In the late 1950's and 1960's Hamilton utilized a variety of Swiss-made movements that allowed them to produce a broad array of ultra-thin models. Automatics were made as part of the Thin-o-matic line and manual winders were a part of the Thinline series. These watches came in all sorts of shapes and sizes and in a variety of materials too.
On example of a stylish manual winder is the 1963 Thinline 4500. It was produced for only two years.
The Thinline 4500 has a one-piece case with a 10K white gold filled bezel and an integrated stainless steel back. The dial is accessed by removing the decorative faceted crystal. The silver dial is accented with very thin black baton-styled hands that complement the watch's thin-style.
I recently overhauled a Thinline 4500, so I will show you how it goes.
Starting off, the watch was in very nice over all condition.
Behind the dial is a 17-jewel Swiss-made Hamilton 687 movement. You can see the female portion of the two-piece stem that allows the movement to be pulled out the front. The male portion is installed in the crown.
The case has no watchmakers marks inside the back, but there is one on the outside. That would say that this watch has been overhauled at least once in it's 50 years.
Once it's all disassembled, everything gets cleaned and is set out to dry.
The first things to go back in are the pallet fork and then the four wheels, starting with the escape wheel and ending with the center wheel.
The train bridge incorporates all four wheels - so getting them all lined up can be tricky. Fortunately since the wheels have very short arbors they're not as hard to line up as other four-wheel bridges like on the 748 movement.
Next in is the mainspring barrel and it's bridge. If you look closely you may note that the click spring is missing. The click is what you hear when you wind the watch and it engages the ratchet wheel (the larger of the two wheels) and keeps the mainspring from unwinding back through the stem / crown.
The click spring fell out in the ultrasonic cleaner. It's not very large and care must be taken in putting it back - as click springs like to shoot out in any random direction if you're not careful.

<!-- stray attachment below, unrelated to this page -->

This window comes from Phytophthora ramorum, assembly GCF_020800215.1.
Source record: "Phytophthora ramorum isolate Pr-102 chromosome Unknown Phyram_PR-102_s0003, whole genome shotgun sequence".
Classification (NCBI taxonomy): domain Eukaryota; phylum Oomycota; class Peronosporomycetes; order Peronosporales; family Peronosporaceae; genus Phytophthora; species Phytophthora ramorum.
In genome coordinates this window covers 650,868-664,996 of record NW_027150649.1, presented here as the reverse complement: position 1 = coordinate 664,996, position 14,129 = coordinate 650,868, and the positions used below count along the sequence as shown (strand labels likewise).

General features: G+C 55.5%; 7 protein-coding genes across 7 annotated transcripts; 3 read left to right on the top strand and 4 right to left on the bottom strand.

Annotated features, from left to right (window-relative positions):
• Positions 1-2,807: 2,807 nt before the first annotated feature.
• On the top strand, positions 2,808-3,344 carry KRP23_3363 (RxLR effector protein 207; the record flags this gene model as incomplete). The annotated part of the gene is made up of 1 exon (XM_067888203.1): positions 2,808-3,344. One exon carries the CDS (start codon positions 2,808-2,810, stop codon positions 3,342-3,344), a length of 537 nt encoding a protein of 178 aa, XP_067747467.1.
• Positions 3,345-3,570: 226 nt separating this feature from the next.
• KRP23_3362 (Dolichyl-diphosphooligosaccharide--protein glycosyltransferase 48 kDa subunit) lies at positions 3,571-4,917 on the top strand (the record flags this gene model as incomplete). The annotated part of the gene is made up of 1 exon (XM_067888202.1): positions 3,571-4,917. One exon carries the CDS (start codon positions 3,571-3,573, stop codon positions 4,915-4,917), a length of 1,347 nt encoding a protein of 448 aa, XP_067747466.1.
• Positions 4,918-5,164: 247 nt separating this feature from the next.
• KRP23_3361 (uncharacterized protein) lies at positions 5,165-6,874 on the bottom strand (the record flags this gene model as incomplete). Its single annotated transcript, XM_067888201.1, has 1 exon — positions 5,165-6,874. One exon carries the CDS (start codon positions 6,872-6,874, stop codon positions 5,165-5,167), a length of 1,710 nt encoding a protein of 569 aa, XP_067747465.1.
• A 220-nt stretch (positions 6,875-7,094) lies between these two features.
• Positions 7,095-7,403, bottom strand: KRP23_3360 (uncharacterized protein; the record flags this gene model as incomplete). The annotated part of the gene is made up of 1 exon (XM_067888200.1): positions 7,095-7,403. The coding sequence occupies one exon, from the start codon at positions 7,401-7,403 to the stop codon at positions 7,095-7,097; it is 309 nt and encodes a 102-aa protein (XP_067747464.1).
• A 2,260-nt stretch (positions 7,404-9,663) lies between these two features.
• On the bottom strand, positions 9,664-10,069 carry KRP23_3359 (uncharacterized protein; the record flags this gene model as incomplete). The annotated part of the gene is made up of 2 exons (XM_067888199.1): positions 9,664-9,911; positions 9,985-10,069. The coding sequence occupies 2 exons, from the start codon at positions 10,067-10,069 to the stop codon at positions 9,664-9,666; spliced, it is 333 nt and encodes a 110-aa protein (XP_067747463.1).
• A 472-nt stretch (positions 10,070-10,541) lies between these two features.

Here it is, back installed. So the ratchet wheel can go back in now.
With some tension re-applied to the mainspring, the next thing to go on is the balance assembly. But first, the jewel in the balance bridge jewel gets a tiny droplet of oil. This balance wheel is machine poised at the factory so there are no adjustment screws. You can see tiny holes where ever-so-slight amounts of material have been removed to make sure the wheel and hair spring is properly balanced.
Flipping the movement over, the setting wheel and minute wheel go back on and everything is lubed with fresh grease.
On the timer, the watch started out running a couple of minutes fast but after a little tweaking to the regulator it's back to running great at 4 seconds fast per day.
In this shot you can see why they called this the Thinline series.
The dial goes back on and the movement is reinstalled in the case. Then the hour and minute hands go on at 12:00 so they're assured to be lined up correctly thereafter.
The crystal is reinstalled along with a new black lizard strap and this watch is ready for wrist time
Thanks for visiting my vintage Hamilton watch blog. I like to restore US-made Hamilton wrist watches back to their original glory and share my experiences with other enthusiasts. Use the "Search" space below if you know what model you're looking for. Feel free to leave polite comments or questions in the spaces provided. Also check out my "watches for sale" on my Etsy site - the link is on the right, just below.